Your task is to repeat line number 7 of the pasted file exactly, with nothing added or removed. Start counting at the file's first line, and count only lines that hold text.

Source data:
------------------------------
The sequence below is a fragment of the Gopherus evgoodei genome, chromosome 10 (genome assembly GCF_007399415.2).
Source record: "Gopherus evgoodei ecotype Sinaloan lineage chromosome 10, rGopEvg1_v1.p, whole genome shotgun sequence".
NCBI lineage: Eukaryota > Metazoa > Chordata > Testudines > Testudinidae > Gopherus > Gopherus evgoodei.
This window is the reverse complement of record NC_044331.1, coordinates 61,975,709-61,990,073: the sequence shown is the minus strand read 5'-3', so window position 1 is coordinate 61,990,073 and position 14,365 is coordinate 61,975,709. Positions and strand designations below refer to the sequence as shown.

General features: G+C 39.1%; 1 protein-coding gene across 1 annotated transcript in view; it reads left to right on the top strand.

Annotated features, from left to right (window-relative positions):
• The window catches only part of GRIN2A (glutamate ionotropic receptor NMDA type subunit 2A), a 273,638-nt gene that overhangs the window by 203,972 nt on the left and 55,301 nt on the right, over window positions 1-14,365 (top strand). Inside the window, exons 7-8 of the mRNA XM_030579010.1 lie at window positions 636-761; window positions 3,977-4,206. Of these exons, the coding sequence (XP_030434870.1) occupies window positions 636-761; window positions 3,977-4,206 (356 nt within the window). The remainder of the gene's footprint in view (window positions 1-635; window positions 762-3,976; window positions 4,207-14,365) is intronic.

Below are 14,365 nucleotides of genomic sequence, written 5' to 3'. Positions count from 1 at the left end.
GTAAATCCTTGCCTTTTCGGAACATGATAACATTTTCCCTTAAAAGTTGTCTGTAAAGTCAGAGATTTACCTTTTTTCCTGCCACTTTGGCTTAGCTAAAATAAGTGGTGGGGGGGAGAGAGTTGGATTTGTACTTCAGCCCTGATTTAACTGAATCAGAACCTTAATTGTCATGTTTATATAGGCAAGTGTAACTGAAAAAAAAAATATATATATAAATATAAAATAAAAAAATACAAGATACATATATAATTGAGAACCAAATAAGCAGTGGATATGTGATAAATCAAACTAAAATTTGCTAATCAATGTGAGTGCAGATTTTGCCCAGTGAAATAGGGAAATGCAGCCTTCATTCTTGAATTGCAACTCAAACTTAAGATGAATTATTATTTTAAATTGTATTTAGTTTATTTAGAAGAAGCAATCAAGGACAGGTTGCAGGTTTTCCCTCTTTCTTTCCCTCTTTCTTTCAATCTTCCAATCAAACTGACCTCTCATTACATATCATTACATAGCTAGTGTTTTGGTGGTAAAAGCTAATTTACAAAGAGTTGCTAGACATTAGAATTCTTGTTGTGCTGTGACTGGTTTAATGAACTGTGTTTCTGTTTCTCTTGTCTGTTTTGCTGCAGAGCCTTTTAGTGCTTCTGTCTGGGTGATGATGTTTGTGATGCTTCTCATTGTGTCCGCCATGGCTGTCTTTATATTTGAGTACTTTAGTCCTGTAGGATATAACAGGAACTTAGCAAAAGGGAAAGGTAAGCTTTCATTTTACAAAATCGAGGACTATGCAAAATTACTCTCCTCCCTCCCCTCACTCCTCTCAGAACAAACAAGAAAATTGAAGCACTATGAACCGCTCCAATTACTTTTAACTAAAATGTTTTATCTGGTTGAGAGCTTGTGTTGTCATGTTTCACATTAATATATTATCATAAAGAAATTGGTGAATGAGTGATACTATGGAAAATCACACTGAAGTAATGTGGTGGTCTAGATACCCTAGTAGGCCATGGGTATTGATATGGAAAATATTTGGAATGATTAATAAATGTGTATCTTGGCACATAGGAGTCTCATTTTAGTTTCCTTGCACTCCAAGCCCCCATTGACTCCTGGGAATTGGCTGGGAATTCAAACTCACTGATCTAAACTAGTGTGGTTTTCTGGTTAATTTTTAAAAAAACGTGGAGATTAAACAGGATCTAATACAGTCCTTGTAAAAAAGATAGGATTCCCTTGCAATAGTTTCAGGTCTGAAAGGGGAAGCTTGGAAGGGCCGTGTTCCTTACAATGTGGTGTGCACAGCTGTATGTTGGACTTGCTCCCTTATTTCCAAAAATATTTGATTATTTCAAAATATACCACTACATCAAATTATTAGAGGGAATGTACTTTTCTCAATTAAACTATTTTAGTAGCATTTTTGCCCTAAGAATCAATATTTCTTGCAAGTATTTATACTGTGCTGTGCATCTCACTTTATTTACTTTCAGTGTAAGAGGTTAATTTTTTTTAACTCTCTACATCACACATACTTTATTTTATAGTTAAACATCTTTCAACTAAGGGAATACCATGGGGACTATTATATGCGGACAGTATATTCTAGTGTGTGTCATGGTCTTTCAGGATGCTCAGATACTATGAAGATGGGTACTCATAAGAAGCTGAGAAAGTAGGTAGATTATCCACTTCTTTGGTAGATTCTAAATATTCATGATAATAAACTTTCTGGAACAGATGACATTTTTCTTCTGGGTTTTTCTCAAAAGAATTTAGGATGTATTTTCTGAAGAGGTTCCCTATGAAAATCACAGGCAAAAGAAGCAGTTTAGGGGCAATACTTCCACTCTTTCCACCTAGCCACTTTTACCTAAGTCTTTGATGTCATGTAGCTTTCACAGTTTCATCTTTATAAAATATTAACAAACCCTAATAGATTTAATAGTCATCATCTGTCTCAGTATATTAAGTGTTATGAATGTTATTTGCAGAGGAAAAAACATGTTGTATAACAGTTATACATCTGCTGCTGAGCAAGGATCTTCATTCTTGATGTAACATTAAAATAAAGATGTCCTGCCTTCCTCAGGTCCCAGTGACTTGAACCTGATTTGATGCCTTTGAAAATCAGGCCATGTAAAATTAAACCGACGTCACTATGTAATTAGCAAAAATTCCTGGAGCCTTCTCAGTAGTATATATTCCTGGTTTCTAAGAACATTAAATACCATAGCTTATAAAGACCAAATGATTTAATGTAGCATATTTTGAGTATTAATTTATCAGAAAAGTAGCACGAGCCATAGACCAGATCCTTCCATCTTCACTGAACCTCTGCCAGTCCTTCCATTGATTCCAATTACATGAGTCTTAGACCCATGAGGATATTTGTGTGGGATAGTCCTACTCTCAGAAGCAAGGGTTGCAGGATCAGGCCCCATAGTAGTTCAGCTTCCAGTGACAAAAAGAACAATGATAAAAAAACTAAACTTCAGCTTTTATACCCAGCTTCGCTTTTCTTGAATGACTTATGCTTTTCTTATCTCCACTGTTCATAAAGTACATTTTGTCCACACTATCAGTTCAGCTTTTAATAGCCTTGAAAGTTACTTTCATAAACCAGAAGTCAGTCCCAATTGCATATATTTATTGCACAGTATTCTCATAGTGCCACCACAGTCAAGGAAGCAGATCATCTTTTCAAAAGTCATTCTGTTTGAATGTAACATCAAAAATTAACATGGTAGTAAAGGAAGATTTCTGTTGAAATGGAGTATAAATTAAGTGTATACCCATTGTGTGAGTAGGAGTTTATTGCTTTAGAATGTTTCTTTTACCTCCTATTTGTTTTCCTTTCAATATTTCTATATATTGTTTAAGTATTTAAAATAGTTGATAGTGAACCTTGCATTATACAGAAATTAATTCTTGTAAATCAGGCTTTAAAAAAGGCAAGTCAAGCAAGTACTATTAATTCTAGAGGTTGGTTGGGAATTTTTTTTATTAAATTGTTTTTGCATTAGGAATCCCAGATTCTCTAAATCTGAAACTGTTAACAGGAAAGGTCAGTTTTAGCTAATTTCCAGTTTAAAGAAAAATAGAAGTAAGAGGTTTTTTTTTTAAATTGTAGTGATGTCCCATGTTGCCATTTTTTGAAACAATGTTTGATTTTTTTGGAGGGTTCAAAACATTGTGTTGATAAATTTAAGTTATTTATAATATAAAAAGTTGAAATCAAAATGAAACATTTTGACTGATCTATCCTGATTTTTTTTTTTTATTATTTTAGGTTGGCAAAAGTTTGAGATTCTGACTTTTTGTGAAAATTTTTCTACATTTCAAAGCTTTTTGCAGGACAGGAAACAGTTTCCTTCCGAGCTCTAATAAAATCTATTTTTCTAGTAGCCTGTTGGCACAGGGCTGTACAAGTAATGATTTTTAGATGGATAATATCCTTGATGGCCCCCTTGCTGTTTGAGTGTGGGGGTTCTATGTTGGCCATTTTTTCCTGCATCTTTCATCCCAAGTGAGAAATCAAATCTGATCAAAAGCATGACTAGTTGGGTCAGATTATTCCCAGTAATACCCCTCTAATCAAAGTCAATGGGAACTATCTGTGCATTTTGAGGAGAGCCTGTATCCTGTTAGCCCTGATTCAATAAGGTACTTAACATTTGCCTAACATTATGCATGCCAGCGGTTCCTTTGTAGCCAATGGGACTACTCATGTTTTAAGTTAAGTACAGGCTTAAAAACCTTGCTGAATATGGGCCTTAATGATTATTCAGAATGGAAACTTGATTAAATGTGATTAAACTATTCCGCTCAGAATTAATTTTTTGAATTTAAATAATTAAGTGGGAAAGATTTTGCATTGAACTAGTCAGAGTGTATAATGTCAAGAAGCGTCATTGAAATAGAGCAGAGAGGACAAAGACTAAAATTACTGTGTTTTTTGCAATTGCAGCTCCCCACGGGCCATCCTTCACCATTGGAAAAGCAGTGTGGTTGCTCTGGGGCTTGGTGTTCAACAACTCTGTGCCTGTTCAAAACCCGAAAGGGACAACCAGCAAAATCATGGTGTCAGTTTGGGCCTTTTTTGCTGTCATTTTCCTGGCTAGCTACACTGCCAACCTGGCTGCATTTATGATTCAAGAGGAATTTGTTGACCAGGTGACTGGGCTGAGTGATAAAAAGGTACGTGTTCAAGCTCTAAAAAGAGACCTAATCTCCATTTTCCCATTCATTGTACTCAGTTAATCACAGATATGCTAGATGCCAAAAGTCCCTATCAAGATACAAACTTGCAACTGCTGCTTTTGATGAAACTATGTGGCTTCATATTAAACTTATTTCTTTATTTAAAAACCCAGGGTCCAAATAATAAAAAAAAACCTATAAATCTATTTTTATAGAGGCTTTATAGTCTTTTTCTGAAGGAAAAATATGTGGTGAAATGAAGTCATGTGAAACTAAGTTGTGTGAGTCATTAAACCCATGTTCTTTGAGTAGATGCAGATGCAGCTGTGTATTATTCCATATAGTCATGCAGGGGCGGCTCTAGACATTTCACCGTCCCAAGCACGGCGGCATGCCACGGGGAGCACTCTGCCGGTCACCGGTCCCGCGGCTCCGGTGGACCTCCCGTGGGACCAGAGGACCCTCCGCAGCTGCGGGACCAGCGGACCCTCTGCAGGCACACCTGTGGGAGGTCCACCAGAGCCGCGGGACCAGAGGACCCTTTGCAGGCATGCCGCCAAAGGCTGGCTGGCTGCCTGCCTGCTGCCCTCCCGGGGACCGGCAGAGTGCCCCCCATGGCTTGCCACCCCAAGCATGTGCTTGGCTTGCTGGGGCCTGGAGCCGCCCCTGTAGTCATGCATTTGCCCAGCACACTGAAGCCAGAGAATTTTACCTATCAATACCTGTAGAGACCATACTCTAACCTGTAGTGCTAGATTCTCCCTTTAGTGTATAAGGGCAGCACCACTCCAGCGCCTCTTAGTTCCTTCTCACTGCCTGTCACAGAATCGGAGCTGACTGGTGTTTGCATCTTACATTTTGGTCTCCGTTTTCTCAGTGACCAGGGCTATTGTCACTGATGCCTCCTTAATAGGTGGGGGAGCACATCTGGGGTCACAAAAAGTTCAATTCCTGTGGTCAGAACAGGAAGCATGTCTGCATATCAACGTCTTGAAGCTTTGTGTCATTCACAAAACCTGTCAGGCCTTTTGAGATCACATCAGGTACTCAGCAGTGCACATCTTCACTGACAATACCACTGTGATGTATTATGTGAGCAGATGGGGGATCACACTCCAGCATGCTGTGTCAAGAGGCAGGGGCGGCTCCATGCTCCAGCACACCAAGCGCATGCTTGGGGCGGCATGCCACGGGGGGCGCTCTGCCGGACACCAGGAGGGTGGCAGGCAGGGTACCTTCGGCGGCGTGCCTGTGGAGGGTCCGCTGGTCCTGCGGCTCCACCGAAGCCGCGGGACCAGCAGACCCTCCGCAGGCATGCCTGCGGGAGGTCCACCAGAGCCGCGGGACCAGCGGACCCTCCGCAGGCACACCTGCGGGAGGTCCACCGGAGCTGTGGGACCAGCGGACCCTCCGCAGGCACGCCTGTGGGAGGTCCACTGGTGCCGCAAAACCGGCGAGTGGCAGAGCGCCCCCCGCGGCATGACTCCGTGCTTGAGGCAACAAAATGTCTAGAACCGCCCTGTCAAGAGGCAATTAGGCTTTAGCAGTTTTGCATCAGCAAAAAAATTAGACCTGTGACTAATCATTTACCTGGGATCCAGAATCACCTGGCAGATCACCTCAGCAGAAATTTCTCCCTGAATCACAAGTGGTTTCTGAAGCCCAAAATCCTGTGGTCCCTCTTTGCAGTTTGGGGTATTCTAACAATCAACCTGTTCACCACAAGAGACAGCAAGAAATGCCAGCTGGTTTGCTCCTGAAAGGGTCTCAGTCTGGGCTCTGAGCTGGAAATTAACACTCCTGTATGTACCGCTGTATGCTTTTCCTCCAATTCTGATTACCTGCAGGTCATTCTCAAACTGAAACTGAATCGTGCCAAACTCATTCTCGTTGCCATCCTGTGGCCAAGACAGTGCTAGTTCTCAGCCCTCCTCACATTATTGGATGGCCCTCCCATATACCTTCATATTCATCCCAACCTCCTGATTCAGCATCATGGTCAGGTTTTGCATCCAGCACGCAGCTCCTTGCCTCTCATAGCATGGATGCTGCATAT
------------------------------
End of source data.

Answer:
• The window catches only part of GRIN2A (glutamate ionotropic receptor NMDA type subunit 2A), a 273,638-nt gene that overhangs the window by 203,972 nt on the left and 55,301 nt on the right, over window positions 1-14,365 (top strand). Inside the window, exons 7-8 of the mRNA XM_030579010.1 lie at window positions 636-761; window positions 3,977-4,206. Of these exons, the coding sequence (XP_030434870.1) occupies window positions 636-761; window positions 3,977-4,206 (356 nt within the window). The remainder of the gene's footprint in view (window positions 1-635; window positions 762-3,976; window positions 4,207-14,365) is intronic.